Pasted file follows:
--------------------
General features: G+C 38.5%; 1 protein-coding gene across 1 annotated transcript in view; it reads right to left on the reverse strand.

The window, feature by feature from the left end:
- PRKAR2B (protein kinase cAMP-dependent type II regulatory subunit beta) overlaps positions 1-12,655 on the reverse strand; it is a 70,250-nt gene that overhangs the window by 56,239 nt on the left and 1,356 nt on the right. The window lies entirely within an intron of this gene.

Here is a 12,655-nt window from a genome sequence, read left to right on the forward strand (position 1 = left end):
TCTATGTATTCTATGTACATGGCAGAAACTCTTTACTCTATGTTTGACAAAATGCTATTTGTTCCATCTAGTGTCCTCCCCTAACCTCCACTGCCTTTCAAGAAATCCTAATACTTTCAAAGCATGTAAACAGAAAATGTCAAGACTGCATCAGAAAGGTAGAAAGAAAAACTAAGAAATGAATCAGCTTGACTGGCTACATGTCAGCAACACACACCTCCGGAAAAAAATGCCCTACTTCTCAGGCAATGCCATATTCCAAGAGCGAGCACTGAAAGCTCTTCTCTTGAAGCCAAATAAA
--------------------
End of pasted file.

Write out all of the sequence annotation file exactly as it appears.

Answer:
General features: G+C 38.5%; 1 protein-coding gene across 1 annotated transcript in view; it reads right to left on the reverse strand.

The window, feature by feature from the left end:
- PRKAR2B (protein kinase cAMP-dependent type II regulatory subunit beta) overlaps positions 1-12,655 on the reverse strand; it is a 70,250-nt gene that overhangs the window by 56,239 nt on the left and 1,356 nt on the right. The window lies entirely within an intron of this gene.

Here is a 12,655-nt window from a genome sequence, read left to right on the forward strand (position 1 = left end):
TCTATGTATTCTATGTACATGGCAGAAACTCTTTACTCTATGTTTGACAAAATGCTATTTGTTCCATCTAGTGTCCTCCCCTAACCTCCACTGCCTTTCAAGAAATCCTAATACTTTCAAAGCATGTAAACAGAAAATGTCAAGACTGCATCAGAAAGGTAGAAAGAAAAACTAAGAAATGAATCAGCTTGACTGGCTACATGTCAGCAACACACACCTCCGGAAAAAAATGCCCTACTTCTCAGGCAATGCCATATTCCAAGAGCGAGCACTGAAAGCTCTTCTCTTGAAGCCAAATAAA